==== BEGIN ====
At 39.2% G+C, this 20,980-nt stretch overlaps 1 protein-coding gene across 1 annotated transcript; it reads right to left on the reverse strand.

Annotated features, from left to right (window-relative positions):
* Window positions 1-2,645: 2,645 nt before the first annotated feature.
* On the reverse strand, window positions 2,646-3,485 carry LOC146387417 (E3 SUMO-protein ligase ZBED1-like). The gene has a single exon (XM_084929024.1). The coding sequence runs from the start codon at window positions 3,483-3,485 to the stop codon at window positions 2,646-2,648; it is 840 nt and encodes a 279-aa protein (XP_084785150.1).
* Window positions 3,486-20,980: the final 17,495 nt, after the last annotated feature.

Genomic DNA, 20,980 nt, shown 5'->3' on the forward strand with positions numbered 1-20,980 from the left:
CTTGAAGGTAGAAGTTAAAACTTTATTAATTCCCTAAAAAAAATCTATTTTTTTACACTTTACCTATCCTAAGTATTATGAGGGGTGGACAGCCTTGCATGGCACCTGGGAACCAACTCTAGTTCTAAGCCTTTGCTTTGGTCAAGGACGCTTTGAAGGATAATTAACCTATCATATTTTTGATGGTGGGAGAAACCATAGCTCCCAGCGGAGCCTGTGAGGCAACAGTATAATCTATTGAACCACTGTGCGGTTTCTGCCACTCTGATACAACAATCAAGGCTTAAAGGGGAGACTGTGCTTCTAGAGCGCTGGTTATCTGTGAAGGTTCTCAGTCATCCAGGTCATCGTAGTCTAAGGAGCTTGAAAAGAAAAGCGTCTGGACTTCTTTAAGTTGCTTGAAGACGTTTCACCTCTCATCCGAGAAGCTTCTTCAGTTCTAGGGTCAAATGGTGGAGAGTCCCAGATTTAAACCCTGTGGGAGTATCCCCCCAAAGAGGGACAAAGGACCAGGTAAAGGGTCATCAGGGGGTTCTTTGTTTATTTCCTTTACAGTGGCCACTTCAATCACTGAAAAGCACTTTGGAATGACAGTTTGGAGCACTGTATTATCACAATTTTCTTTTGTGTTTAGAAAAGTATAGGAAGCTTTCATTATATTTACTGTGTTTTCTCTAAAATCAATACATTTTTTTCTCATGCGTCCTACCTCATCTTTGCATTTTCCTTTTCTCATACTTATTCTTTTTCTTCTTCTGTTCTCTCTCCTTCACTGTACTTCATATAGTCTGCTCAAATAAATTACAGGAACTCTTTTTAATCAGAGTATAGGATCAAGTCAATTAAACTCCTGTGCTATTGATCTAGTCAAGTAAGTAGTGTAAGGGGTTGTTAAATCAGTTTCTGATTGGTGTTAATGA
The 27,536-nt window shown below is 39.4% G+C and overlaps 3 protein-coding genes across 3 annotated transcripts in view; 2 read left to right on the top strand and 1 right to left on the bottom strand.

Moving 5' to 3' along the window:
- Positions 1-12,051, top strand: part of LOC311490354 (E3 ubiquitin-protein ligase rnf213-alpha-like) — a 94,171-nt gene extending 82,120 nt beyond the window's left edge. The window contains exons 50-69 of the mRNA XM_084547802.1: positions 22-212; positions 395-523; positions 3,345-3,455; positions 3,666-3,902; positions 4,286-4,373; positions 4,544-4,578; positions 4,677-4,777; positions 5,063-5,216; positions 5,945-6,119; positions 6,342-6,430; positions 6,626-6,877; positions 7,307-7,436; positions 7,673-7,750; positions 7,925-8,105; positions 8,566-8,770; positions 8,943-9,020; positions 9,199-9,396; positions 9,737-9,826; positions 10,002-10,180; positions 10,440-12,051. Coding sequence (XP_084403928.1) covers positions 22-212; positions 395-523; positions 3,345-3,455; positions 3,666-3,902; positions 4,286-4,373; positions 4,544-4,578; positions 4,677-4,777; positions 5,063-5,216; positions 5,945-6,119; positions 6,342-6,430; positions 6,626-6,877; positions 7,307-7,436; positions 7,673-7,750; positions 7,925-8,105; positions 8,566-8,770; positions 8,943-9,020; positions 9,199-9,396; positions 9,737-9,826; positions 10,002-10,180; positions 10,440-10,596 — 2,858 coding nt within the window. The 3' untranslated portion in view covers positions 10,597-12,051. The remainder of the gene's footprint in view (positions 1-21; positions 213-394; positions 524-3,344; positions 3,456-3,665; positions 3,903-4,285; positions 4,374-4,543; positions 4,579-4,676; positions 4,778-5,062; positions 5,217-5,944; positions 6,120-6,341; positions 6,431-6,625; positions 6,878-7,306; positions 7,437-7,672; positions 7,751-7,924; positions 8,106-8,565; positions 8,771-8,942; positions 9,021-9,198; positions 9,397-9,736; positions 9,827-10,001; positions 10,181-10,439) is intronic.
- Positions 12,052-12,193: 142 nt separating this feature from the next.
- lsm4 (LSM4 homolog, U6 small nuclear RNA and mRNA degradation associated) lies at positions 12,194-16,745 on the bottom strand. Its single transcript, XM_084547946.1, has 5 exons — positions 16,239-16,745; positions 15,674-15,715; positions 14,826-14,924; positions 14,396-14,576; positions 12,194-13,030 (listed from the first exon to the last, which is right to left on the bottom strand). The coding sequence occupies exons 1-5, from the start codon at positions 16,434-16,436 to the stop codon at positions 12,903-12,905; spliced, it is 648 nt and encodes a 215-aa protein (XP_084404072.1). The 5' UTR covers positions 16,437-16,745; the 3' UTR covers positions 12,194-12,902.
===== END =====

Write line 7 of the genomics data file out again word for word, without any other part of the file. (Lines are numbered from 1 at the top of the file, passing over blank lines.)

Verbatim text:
CTTGAAGGTAGAAGTTAAAACTTTATTAATTCCCTAAAAAAAATCTATTTTTTTACACTTTACCTATCCTAAGTATTATGAGGGGTGGACAGCCTTGCATGGCACCTGGGAACCAACTCTAGTTCTAAGCCTTTGCTTTGGTCAAGGACGCTTTGAAGGATAATTAACCTATCATATTTTTGATGGTGGGAGAAACCATAGCTCCCAGCGGAGCCTGTGAGGCAACAGTATAATCTATTGAACCACTGTGCGGTTTCTGCCACTCTGATACAACAATCAAGGCTTAAAGGGGAGACTGTGCTTCTAGAGCGCTGGTTATCTGTGAAGGTTCTCAGTCATCCAGGTCATCGTAGTCTAAGGAGCTTGAAAAGAAAAGCGTCTGGACTTCTTTAAGTTGCTTGAAGACGTTTCACCTCTCATCCGAGAAGCTTCTTCAGTTCTAGGGTCAAATGGTGGAGAGTCCCAGATTTAAACCCTGTGGGAGTATCCCCCCAAAGAGGGACAAAGGACCAGGTAAAGGGTCATCAGGGGGTTCTTTGTTTATTTCCTTTACAGTGGCCACTTCAATCACTGAAAAGCACTTTGGAATGACAGTTTGGAGCACTGTATTATCACAATTTTCTTTTGTGTTTAGAAAAGTATAGGAAGCTTTCATTATATTTACTGTGTTTTCTCTAAAATCAATACATTTTTTTCTCATGCGTCCTACCTCATCTTTGCATTTTCCTTTTCTCATACTTATTCTTTTTCTTCTTCTGTTCTCTCTCCTTCACTGTACTTCATATAGTCTGCTCAAATAAATTACAGGAACTCTTTTTAATCAGAGTATAGGATCAAGTCAATTAAACTCCTGTGCTATTGATCTAGTCAAGTAAGTAGTGTAAGGGGTTGTTAAATCAGTTTCTGATTGGTGTTAATGA